The New-England Magazine, Volume 1 (Google eBook)
Joseph Tinker Buckingham, Edwin Buckingham, Samuel Gridley Howe, John Osborne Sargent, Park Benjamin
J. T. and E. Buckingham, 1831 - American literature
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Page 203 - I have neither the scholar's melancholy, which is emulation ; nor the musician's, which is fantastical ; nor the courtier's, which is proud ; nor the soldier's, which is ambitious ; nor the lawyer's, which is politic ; nor the lady's, which is nice ; nor the lover's, which is all these...
Page 117 - To its idolatries a patient knee, Nor coin'd my cheek to smiles, nor cried aloud In worship of an echo; in the crowd They could not deem me one of such; I stood Among them, but not of them; in a shroud Of thoughts which were not their thoughts and still could, Had I not filed my mind, which thus itself subdued.
Page 103 - As when from mountain-tops the dusky clouds Ascending, while the north wind sleeps, o'erspread Heaven's cheerful face, the louring element Scowls o'er the darkened landskip snow, or shower ; If chance the radiant sun with farewell sweet Extend his evening beam, the fields revive, ' The birds their notes renew, and bleating herds Attest their joy, that hill and valley rings.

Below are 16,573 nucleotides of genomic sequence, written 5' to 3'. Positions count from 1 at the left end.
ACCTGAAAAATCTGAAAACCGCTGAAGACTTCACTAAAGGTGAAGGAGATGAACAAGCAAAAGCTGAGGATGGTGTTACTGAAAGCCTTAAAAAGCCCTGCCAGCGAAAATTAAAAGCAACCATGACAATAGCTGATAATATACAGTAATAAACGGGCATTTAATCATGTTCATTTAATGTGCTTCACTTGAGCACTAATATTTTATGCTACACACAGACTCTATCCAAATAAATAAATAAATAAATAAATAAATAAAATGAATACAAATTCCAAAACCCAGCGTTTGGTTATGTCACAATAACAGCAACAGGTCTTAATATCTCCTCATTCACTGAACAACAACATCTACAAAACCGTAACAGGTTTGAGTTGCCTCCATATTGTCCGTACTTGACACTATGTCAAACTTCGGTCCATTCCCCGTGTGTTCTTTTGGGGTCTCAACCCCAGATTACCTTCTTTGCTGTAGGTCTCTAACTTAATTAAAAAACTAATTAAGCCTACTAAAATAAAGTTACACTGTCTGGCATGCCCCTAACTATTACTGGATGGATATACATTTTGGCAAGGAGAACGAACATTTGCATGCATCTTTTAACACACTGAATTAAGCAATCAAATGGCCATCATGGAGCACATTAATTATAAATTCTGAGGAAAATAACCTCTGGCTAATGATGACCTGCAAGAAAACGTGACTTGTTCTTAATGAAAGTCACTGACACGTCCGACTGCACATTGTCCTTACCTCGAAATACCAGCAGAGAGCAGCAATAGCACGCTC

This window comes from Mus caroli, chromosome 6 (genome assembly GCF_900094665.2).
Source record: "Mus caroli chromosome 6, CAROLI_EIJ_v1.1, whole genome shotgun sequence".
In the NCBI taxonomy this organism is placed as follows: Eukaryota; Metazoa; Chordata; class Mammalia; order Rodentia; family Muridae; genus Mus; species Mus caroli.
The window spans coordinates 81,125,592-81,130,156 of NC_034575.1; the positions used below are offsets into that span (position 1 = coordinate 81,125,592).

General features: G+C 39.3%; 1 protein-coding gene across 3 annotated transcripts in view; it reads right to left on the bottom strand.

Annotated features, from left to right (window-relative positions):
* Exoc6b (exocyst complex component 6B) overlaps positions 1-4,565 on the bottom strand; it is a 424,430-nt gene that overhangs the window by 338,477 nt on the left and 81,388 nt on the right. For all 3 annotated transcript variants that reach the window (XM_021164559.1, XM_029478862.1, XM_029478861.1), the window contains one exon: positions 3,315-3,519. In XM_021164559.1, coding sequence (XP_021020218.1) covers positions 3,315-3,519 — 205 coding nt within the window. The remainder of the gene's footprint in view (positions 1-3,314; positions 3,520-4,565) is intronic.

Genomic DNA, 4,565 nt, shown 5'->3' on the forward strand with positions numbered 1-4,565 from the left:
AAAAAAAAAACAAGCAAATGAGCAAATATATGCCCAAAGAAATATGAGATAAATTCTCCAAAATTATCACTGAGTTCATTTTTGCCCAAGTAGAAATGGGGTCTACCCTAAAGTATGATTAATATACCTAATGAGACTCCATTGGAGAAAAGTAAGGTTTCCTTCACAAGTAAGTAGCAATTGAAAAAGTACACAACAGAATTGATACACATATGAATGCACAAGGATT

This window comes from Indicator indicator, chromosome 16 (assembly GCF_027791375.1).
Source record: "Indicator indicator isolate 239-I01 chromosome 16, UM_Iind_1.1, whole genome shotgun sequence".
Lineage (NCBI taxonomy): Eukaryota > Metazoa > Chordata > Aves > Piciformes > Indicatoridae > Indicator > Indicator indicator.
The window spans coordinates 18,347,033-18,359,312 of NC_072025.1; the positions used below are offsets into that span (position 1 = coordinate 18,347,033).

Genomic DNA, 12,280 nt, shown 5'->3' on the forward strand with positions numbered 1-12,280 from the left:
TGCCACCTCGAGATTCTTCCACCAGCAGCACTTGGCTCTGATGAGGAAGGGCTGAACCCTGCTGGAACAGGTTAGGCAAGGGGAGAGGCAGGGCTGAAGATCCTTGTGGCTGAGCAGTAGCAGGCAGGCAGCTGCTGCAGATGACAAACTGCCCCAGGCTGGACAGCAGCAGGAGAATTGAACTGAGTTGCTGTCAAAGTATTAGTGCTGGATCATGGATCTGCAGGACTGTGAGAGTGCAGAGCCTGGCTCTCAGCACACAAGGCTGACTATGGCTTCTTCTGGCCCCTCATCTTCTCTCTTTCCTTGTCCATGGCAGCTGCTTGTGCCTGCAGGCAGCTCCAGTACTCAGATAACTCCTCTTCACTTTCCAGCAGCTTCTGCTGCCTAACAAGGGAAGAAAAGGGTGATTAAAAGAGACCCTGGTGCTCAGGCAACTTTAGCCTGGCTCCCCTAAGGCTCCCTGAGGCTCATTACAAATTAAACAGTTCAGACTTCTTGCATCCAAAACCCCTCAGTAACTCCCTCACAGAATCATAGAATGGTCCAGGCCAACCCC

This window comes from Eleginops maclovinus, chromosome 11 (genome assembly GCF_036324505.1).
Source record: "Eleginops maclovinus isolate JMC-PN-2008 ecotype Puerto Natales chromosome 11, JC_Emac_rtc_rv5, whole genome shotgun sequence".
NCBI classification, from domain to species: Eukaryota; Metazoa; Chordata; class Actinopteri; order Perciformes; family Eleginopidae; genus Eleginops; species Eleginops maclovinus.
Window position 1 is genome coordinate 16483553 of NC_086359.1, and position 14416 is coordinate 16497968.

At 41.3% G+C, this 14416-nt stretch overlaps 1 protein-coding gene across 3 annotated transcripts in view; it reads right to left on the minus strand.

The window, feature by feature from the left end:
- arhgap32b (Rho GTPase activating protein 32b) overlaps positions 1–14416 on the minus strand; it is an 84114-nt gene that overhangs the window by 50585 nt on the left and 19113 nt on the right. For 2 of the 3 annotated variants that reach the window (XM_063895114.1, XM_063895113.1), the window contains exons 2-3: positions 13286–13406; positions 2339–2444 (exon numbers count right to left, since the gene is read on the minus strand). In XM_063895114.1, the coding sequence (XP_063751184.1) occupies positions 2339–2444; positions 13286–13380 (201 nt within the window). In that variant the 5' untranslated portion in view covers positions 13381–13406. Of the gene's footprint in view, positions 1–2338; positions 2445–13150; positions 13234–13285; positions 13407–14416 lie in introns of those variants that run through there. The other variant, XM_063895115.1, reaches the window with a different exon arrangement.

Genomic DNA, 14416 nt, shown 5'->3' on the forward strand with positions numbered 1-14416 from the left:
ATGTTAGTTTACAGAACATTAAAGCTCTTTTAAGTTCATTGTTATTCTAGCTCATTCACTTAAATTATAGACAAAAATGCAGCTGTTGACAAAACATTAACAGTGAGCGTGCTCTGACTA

Page 402 - SHE walks in beauty, like the night Of cloudless climes and starry skies; And all that's best of dark and bright Meet in her aspect and her eyes : Thus mellowed to that tender light Which heaven to gaudy day denies.
Page 357 - That he hung on its margin, far and near, Where a rock could rear its head. He went to the windows of those who slept, And over each pane, like a fairy, crept; Wherever he breathed, wherever he...
Page 300 - We will proceed no further in this business. He hath honour'd me of late; and I have bought Golden opinions from all sorts of people, Which would be worn now in their newest gloss, Not cast aside so soon.
Page 387 - Salamis ! Their azure arches, through the long expanse, More deeply purpled meet his mellowing glance, And tenderest tints along their summits driven Mark his gay course, and own the hues of Heaven ; Till darkly shaded from the land, and deep, Behind his Delphian cliff he sinks to sleep.
Page 299 - tis done, then 'twere well It were done quickly; if the assassination Could trammel up the consequence, and catch With his surcease success : that but this blow Might be the be-all and the end-all here, But here, upon this bank and shoal of time, We'd jump the life to come.
Page 404 - One impulse from a vernal wood May teach you more of man, Of moral evil and of good Than all the sages can.